Final beats of a political heart

Stefany Quirico

Last Thursday, in a desperate attempt to win support for her flagging presidential campaign, Congresswoman Michele Bachmann (R-MN) introduced a piece of federal legislation that would mandate that women seeking an abortion be exposed to the results of an ultrasound prior to the procedure. The controversial bill is an attempt by Bachmann to shift attention from the economy to social issues.

“In the midst of the number one issue, which is jobs and the economy, we don’t want to forget the issue of life,” Bachmann said at a media even in Iowa. Clearly, as part of the shift in her campaign, the ultrasound bill is strategically aimed at securing the support and votes of conservative, pro-life constituents at a time when Bachmann lags well behind her Republican opponents.

A poll released by the Institute of Politics at Harvard on Monday justifies Bachmann’s desperate attempt to regain strength as a presidential candidate. It indicated that she has only 3 percent of public support and ranks 7th among the Republican candidates. Meanwhile, a Washington Post/Bloomberg poll revealed that Americans believe Bachmann, along with Gov Rick Perry, would do the most harm to the economy if elected president. No wonder Bachmann has shifted her platform from the economy to social issues by endorsing the reinstatement of “Don’t Ask, Don’t Tell” and introducing this ultrasound bill in Congress.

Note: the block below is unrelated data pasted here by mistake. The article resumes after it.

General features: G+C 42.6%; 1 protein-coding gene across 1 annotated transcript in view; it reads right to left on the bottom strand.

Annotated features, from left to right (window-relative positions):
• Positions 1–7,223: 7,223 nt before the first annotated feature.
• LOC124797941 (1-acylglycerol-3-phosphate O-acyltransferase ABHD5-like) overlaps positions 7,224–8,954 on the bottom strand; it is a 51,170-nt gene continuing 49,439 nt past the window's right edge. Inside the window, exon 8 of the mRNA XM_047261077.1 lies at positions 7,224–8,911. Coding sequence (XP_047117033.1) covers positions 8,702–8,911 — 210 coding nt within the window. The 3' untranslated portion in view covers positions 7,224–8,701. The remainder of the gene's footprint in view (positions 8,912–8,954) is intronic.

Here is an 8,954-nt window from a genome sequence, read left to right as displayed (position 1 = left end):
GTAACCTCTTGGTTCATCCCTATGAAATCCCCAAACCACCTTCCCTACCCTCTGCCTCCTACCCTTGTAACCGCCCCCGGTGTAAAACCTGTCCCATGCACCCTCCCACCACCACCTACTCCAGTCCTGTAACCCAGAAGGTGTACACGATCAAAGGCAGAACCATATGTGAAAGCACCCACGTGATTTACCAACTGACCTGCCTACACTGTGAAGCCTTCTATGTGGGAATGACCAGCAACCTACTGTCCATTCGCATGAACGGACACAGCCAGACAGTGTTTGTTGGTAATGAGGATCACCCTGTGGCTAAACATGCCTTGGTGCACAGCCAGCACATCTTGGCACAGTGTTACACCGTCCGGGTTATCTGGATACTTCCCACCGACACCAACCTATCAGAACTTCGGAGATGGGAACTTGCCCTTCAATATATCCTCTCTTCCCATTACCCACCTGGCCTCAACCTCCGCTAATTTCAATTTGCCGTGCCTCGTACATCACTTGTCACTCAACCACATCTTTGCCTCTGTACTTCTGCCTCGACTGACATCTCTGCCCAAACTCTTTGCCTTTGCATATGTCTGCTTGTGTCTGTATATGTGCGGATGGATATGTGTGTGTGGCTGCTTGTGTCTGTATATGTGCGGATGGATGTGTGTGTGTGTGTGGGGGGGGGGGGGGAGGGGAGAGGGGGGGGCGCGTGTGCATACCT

“The ‘Heartbeat Informed Consent Act,’ that I introduced today, would require that abortion providers make the unborn child’s heartbeat visible through ultrasound, describe the cardiac activity and make the baby’s heartbeat audible, if the child is old enough for it to be detectable,” Bachmann explained.

If the bill sounds all too familiar, don’t worry, you’re not experiencing déjà vu. The act closely resembles the sonogram law that ignited controversy this summer in Texas. The Texas bill, widely criticized as intrusive and unconstitutional, would have required women undergoing an abortion to be subjected to a sonogram within 24 hours of the procedure. The women would also need to listen to a description of the images and to the fetus’ heartbeat. The Texas bill was signed into a law by pro-life Gov. Rick Perry last May, only to be blocked three months later by U.S. District Judge Sam Sparks. In his opinion, it would violate the First Amendment by forcing physicians and patients to engage in government-mandated speech. The measure is now under appeal. Meanwhile, Texas is prohibited from enforcing the law.

Given the controversy over the sonogram law in Texas and its ongoing appeal, it is clear that Bachmann’s Heartbeat Informed Consent Act introduced is a dead-end bill that has no chance of becoming a law. The irony is that she has managed to introduce an arguably unconstitutional bill that has no future, but has been so busy with her presidential campaign that she has failed to cast a single vote in Congress since the month of August.

Clearly, the primary concern for Bachmann is not to represent the interest of her constituents, as she has neglected her basic responsibilities as a representative by failing to vote in Congress. Instead, with the “Heartbeat Informed Consent Act,” Bachmann is making her standpoint on the issue of abortion clear and placing her stance on social issues at the center of her campaign in hopes that this will attract the conservative voting population.

Quirico is an economics and international relations junior. 

Printed on Friday, October 14, 2011 as: Final beats of a political heart